6.4 Regular Expression Basics

Let's start with simple expressions using the Regex and the Match classes.

Match m = Regex.Match("abracadabra", "(a|b|r)+");

This results in an instance of the Match class that can be tested for success without examining the contents of the matched string, as follows:

if (m.Success) {

To use the matched substring, simply convert it to a string:

Console.WriteLine("Match="+m.ToString( ));

The output of this example is the portion of the string that has been successfully matched, as follows:


Simple string replacements are also very straightforward. For example, consider the following statement:

string s = Regex.Replace("abracadabra", "abra", "zzzz");

This returns the string zzzzcadzzzz, in which all occurrences of the matching pattern are replaced by the replacement string zzzzz.

Now let's look at a more complex expression:

string s = Regex.Replace("  abra  ", @"^\s*(.*?)\s*$", "$1");

This returns the string abra, with preceding and trailing spaces removed. This pattern is generally useful for removing leading and trailing spaces from any string. We could also have used the literal string quote construct in C#. Within a literal string, the compiler does not process the backslash character (\) as an escape character. Consequently, the @"..." is very useful when working with regular expressions, and when you are specifying escaped metacharacters with a \. Also of note is the use of $1 as the replacement string. The replacement string can contain only substitutions, which are references to capture groups in the regular expression.

Now let's try a slightly more complex sample by doing a walk-through of a grouping structure. For example:

string text = "abracadabra1abracadabra2abracadabra3";
string pat = @"
    (      # start the first group
      abra# match the literal 'abra'
      (# start the second (inner) group
      cad# match the literal 'cad'
      )?# end the second (optional) group
    )# end the first group
    +# match one or more occurences
// create a new regex that ignores comments
Regex r = new Regex(pat, RegexOptions.IgnorePatternWhitespace);
// get the list of group numbers
int[ ] gnums = r.GetGroupNumbers( );
// get first match
Match m = r.Match(text);
while (m.Success) {
// start at group 1
  for (int i = 1; i < gnums.Length; i++) {
    Group g = m.Group(gnums[i]);
// get the group for this match
    Console.WriteLine("Group"+gnums[i]+"=["+g.ToString( )+"]");
// get caps for this group
    CaptureCollection cc = g.Captures;
    for (int j = 0; j < cc.Count; j++) {
      Capture c = cc[j];
      Console.WriteLine("Capture" + j + "=["+c.ToString( ) 
         + "] Index=" + c.Index + " Length=" + c.Length);
// get next match
  m = m.NextMatch( );

The output of this example is:

        Capture0=[abracad] Index=0 Length=7
        Capture1=[abra] Index=7 Length=4
        Capture0=[cad] Index=4 Length=3
        Capture0=[abracad] Index=12 Length=7
        Capture1=[abra] Index=19 Length=4
        Capture0=[cad] Index=16 Length=3
        Capture0=[abracad] Index=24 Length=7
        Capture1=[abra] Index=31 Length=4
        Capture0=[cad] Index=28 Length=3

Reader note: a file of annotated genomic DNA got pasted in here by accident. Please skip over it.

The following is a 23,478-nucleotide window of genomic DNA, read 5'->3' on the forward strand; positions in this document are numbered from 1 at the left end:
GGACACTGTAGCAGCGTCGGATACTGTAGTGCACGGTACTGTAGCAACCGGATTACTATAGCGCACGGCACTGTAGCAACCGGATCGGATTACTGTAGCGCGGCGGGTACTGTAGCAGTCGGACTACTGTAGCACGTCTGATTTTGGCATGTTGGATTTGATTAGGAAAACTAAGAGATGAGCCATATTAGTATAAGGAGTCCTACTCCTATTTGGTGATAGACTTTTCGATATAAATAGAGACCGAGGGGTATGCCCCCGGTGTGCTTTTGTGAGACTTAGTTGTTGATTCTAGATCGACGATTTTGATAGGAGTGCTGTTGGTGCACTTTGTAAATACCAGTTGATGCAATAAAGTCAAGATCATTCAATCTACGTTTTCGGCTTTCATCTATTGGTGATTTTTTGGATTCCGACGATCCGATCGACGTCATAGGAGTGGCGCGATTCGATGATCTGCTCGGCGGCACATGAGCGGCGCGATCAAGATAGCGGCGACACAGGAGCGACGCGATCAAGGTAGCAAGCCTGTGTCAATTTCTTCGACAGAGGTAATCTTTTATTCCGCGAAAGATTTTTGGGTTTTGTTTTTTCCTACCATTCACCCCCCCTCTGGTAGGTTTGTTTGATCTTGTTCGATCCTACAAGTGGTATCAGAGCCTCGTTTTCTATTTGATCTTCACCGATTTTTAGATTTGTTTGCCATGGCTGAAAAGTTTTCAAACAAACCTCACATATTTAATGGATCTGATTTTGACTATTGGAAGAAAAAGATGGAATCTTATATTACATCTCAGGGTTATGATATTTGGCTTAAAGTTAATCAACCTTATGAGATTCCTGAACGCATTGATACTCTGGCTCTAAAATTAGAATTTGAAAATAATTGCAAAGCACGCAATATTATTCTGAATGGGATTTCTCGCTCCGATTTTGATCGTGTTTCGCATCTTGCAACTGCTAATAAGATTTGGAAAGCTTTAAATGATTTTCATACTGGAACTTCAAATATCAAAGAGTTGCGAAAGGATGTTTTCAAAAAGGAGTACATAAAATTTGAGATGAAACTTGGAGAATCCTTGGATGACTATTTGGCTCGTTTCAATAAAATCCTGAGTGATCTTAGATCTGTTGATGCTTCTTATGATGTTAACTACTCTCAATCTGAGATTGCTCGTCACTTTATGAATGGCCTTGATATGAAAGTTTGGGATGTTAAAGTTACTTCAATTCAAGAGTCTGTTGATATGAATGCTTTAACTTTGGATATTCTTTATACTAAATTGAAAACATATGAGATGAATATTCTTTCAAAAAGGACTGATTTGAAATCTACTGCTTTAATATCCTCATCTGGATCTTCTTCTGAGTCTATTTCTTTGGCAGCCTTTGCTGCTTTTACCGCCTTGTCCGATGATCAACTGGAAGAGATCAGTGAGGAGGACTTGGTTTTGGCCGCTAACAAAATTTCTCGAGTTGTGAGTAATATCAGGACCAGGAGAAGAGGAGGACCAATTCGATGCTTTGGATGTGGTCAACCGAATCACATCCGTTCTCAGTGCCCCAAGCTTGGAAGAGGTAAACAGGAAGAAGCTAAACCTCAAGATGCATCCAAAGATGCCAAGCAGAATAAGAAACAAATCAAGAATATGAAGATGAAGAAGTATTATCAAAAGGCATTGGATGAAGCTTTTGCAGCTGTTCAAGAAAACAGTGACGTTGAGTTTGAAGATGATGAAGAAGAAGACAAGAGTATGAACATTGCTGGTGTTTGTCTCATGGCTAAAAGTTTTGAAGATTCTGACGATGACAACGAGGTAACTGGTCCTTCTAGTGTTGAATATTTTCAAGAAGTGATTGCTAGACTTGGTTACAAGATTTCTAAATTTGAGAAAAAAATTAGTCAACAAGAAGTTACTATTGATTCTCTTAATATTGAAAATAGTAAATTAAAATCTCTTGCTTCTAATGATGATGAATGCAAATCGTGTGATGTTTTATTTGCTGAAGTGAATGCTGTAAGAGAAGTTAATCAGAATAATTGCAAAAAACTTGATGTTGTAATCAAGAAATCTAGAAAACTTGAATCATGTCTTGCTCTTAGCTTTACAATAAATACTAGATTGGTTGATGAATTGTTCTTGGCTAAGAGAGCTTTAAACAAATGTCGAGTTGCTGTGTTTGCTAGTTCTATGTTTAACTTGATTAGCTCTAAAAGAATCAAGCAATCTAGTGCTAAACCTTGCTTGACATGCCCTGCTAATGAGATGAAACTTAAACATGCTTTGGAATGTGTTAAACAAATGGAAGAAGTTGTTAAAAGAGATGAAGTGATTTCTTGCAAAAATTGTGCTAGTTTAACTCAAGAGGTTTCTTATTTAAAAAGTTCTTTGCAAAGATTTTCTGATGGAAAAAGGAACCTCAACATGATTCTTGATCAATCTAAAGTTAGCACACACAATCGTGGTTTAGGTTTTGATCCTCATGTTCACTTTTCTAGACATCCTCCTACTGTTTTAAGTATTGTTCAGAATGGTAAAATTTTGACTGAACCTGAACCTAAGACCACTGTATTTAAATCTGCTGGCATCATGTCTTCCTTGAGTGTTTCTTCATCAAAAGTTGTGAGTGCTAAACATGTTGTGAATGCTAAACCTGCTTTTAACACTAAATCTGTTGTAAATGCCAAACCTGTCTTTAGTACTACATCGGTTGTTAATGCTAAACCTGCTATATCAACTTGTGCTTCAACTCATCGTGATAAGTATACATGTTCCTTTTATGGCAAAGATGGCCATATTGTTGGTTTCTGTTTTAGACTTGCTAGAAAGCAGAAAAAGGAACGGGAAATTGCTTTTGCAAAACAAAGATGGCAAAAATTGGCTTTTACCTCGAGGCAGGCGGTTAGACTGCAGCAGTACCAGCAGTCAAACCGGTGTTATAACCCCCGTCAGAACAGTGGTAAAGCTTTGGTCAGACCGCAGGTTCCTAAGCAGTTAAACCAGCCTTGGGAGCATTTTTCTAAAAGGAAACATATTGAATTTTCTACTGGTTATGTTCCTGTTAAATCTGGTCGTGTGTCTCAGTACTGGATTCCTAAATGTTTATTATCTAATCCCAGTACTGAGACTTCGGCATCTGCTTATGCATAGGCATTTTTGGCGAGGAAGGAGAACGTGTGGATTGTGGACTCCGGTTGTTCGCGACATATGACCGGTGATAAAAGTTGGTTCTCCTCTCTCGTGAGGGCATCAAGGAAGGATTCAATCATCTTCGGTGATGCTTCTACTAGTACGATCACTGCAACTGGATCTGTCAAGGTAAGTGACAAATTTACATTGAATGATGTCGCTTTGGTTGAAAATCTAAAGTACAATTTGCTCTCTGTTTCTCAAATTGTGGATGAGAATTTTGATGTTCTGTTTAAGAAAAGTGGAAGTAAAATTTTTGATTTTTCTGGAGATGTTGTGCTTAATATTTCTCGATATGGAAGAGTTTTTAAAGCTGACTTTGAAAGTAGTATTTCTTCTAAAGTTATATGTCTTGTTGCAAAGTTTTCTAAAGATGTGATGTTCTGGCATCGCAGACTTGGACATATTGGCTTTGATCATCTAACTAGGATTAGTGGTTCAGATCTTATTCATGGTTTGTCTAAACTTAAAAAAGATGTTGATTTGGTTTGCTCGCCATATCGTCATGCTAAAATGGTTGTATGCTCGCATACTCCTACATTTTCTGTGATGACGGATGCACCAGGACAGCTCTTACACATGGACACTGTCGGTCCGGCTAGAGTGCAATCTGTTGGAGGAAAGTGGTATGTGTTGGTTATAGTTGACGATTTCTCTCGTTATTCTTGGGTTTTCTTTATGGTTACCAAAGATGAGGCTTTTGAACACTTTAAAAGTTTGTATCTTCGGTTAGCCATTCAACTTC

We'll first examine the string pat, which contains the regular expression. The first capture group is marked by the first parenthesis, and then the expression matches an abra, if the regex engine matches the expression to that found in the text. Then the second capture group begins, marked by the second parenthesis, but the definition of the first capture group is still ongoing. What this means is that the first group must match abracad and the second group matches the cad. So, if we decided to make the cad match an optional occurrence with the ? metacharacter, then abra or abracad is matched. Next, we end the first group, and ask the expression to match one or more occurrences by specifying the + metacharacter.

During the matching process we create an instance of the expression by calling the Regex constructor, which is also where you specify your options. In this case, we used the RegexOptions.IgnorePatternWhitespace option, as the regular expression itself includes comments and whitespace for formatting purposes. The RegexOptions.IgnorePatternWhitespace option instructs the regex engine to ignore both the comments and all the whitespace that is not explicitly escaped.

Next, we retrieve the list of group numbers (gnums) defined in this regular expression. Although this could have been done explicitly, this sample demonstrates a programmatic approach. This approach is also useful if we have specified named groups as a way of quickly indexing through the set of groups.

Then we perform the first match and enter a loop to test for success of the current match. The next step is to iterate through the list of groups starting at group 1. The reason we do not use group 0 in this sample is that group 0 is the fully captured match string, and what we usually (but not always) want to pick out of a string is a subgroup. You might use group 0 if you want to collect the fully matched string as a single string.

Within each group, we iterate through the CaptureCollection. There is usually only one capture per match, per groupin this case two captures show for Group1: Capture0 and Capture1. And if we ask only for the ToString of Group1, we receive abra, although it does also match the abracad sub string. The group ToString value is the value of the last Capture in its CaptureCollection. This is the expected behavior, and if we want the match to stop after just the abra, we can remove the + from the expression, telling the regular expression engine to match on just the expression.

    Part II: Programming with the .NET Framework
    Part IV: API Quick Reference